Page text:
what rv should i buy?

The Ultimate Guide to The Different Types of RVs

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This is an excerpt from my book, A Beginner’s Guide to Living in an RV: Everything I Wish I Knew Before Full-Time RVing. You can check out the best-selling book here.

When I first started RV shopping in 2014, I kept seeing the term “fifth wheel”.

I had NO idea what it meant.

An RV with five wheels? Isn’t a fifth wheel bad? Kinda like being the third wheel on a date?

It took an astonishingly long time for me to grasp that a gooseneck trailer and a fifth wheel are the same shape—but one is for towing livestock and things and the other is a luxurious home on wheels.

(Here are 31 more RVing terms new travelers should know!)

There are endless options when it comes to buying an RV and pros and cons to each. In this super long post, I’ll cover all the major types of motorhomes, trailers, and campers you can buy to hit the road.

There are endless options when it comes to buying an RV and pros and cons to each. Here is the ultimate guide to each different kind of RV. Click To Tweet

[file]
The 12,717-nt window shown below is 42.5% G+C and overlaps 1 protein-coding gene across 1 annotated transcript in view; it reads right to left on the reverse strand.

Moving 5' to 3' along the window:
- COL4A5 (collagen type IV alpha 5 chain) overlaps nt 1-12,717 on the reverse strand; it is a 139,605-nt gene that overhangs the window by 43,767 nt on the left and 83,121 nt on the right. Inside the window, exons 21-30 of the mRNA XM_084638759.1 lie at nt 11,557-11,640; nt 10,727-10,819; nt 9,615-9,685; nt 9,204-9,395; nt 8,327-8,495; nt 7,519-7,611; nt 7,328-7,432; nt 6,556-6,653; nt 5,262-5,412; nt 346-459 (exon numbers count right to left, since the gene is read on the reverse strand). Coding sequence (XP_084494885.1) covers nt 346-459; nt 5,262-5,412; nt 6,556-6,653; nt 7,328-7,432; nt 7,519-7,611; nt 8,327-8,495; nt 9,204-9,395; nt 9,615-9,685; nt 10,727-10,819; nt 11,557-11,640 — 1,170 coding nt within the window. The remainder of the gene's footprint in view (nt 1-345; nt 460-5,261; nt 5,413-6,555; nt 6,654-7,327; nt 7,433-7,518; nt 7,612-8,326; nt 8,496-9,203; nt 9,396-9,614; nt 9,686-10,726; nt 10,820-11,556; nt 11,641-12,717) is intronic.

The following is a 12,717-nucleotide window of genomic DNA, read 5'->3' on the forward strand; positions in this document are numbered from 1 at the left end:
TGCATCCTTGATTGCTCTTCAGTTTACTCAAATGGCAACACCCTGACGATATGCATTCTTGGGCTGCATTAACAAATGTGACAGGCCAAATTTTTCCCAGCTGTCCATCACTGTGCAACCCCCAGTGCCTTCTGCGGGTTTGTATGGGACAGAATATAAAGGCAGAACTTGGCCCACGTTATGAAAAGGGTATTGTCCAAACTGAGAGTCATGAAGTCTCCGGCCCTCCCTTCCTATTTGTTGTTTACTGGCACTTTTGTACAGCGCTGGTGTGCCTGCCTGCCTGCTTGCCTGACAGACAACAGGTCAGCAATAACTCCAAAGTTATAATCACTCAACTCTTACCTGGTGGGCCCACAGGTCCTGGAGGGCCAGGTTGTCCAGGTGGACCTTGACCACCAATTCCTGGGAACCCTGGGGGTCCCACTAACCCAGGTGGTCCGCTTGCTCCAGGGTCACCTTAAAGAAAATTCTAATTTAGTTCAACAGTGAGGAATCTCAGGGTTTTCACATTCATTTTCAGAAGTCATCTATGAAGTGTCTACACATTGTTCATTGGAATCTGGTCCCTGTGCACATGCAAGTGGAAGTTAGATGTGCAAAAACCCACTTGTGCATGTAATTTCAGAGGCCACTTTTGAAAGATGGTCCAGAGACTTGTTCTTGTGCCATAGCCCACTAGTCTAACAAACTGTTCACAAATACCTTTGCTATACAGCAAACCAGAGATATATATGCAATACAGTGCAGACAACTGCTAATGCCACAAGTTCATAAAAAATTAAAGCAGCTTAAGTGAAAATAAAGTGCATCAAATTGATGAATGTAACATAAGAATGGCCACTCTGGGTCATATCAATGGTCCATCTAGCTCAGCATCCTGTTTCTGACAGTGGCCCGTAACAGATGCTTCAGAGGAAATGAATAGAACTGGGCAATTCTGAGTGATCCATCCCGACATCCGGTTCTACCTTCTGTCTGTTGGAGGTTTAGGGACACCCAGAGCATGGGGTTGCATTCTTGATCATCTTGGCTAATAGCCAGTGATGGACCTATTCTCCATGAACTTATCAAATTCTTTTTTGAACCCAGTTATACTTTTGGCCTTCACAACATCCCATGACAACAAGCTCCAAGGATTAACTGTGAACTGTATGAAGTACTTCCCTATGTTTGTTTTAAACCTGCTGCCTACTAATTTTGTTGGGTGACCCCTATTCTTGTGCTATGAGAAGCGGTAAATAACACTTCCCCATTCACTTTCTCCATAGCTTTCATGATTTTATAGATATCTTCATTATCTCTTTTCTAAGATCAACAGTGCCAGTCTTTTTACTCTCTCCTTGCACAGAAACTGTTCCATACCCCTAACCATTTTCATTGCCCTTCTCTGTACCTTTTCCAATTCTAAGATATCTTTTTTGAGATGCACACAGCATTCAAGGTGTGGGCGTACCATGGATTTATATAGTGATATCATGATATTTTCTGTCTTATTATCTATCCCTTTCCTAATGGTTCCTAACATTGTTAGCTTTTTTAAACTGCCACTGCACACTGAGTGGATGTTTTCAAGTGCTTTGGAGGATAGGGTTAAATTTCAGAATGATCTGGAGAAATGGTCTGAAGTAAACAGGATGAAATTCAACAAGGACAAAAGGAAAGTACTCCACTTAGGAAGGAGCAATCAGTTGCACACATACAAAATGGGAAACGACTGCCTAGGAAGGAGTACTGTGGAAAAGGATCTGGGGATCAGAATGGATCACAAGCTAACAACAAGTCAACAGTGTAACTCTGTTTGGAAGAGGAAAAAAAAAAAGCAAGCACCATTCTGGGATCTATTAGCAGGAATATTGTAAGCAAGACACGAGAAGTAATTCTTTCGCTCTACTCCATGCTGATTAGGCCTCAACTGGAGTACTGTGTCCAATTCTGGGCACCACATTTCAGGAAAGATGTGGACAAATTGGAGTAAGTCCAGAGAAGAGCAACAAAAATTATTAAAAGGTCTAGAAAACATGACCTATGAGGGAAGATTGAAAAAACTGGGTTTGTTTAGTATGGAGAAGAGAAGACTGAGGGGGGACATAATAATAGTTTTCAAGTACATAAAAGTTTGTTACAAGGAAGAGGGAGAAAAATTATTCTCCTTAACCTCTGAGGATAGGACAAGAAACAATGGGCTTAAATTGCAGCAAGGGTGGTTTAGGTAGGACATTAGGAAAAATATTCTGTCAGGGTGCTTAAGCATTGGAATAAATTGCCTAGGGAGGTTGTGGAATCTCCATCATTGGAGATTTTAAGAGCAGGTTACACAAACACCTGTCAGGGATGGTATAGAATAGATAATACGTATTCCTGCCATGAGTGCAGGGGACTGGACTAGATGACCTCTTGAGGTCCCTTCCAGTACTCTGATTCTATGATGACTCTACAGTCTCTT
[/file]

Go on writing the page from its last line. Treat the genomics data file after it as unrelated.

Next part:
Now within these three types, there are quite a few different options. There are Class A motorhomes (and B’s and C’s). There are travel trailers and fifth wheels. Then there’s always pop-up campers and truck campers. Or if you’re really fancy, there are bus conversions and motorcoaches.

It starts getting confusing, doesn’t it?

Let’s look into how we define those three main categories:
  • Motorhomes
    Motorhomes are exactly what they sound like: homes with motors. This is the key distinction (and just so you know for later if you want to tow a car, this is the type of rig for you). Please don’t confuse motorhomes with mobile homes. They are completely different. Mobile homes are what you see riding on the back of “oversized loads” going down the highway. They aren’t as mobile as their name implies.
    Options: Class A, Class C, Class B, Buses, Motorcoaches
  • Trailers
    Trailers are motorless RVs that must be towed by a truck or some other heavy-duty vehicle.
    Options: Fifth Wheels or Travel Trailers
  • Campers*
    Campers are everything that doesn’t quite fall into these two options and are more designed for “weekenders” (i.e. people who don’t use an RV as their primary residence but use it purely for pleasure). Campers are typically smaller than trailers and more lightweight. You’ll need to own a truck or just a large SUV for these.
    Options: Truck Campers, Pop-Ups, Teardrops or “tiny trailers”